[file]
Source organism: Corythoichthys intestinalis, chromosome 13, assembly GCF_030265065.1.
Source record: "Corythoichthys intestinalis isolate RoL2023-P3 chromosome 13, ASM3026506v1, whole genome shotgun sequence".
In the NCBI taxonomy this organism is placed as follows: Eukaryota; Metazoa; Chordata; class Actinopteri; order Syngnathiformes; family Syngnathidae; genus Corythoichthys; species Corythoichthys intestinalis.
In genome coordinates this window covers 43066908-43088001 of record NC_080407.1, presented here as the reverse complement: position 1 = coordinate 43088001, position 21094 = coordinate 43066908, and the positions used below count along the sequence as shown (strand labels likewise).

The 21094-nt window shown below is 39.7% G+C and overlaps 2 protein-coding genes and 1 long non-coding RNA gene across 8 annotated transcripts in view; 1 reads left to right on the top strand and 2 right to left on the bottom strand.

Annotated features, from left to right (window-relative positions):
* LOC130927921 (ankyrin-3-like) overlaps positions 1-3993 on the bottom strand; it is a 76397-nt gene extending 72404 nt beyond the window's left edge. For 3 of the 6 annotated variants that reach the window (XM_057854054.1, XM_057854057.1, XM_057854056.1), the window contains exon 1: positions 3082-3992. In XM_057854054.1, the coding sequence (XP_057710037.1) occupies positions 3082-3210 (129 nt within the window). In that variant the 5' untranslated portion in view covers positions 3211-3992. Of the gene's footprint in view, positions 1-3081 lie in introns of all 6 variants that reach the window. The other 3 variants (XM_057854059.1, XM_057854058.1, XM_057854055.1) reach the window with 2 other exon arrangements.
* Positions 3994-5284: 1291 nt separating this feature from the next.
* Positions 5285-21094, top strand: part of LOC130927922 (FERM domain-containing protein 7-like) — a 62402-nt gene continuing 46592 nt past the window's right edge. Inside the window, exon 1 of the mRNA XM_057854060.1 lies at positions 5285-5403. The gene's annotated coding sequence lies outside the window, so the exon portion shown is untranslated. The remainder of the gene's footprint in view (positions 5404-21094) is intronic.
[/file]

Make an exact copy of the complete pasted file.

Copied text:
Source organism: Corythoichthys intestinalis, chromosome 13, assembly GCF_030265065.1.
Source record: "Corythoichthys intestinalis isolate RoL2023-P3 chromosome 13, ASM3026506v1, whole genome shotgun sequence".
In the NCBI taxonomy this organism is placed as follows: Eukaryota; Metazoa; Chordata; class Actinopteri; order Syngnathiformes; family Syngnathidae; genus Corythoichthys; species Corythoichthys intestinalis.
In genome coordinates this window covers 43066908-43088001 of record NC_080407.1, presented here as the reverse complement: position 1 = coordinate 43088001, position 21094 = coordinate 43066908, and the positions used below count along the sequence as shown (strand labels likewise).

The 21094-nt window shown below is 39.7% G+C and overlaps 2 protein-coding genes and 1 long non-coding RNA gene across 8 annotated transcripts in view; 1 reads left to right on the top strand and 2 right to left on the bottom strand.

Annotated features, from left to right (window-relative positions):
* LOC130927921 (ankyrin-3-like) overlaps positions 1-3993 on the bottom strand; it is a 76397-nt gene extending 72404 nt beyond the window's left edge. For 3 of the 6 annotated variants that reach the window (XM_057854054.1, XM_057854057.1, XM_057854056.1), the window contains exon 1: positions 3082-3992. In XM_057854054.1, the coding sequence (XP_057710037.1) occupies positions 3082-3210 (129 nt within the window). In that variant the 5' untranslated portion in view covers positions 3211-3992. Of the gene's footprint in view, positions 1-3081 lie in introns of all 6 variants that reach the window. The other 3 variants (XM_057854059.1, XM_057854058.1, XM_057854055.1) reach the window with 2 other exon arrangements.
* Positions 3994-5284: 1291 nt separating this feature from the next.
* Positions 5285-21094, top strand: part of LOC130927922 (FERM domain-containing protein 7-like) — a 62402-nt gene continuing 46592 nt past the window's right edge. Inside the window, exon 1 of the mRNA XM_057854060.1 lies at positions 5285-5403. The gene's annotated coding sequence lies outside the window, so the exon portion shown is untranslated. The remainder of the gene's footprint in view (positions 5404-21094) is intronic.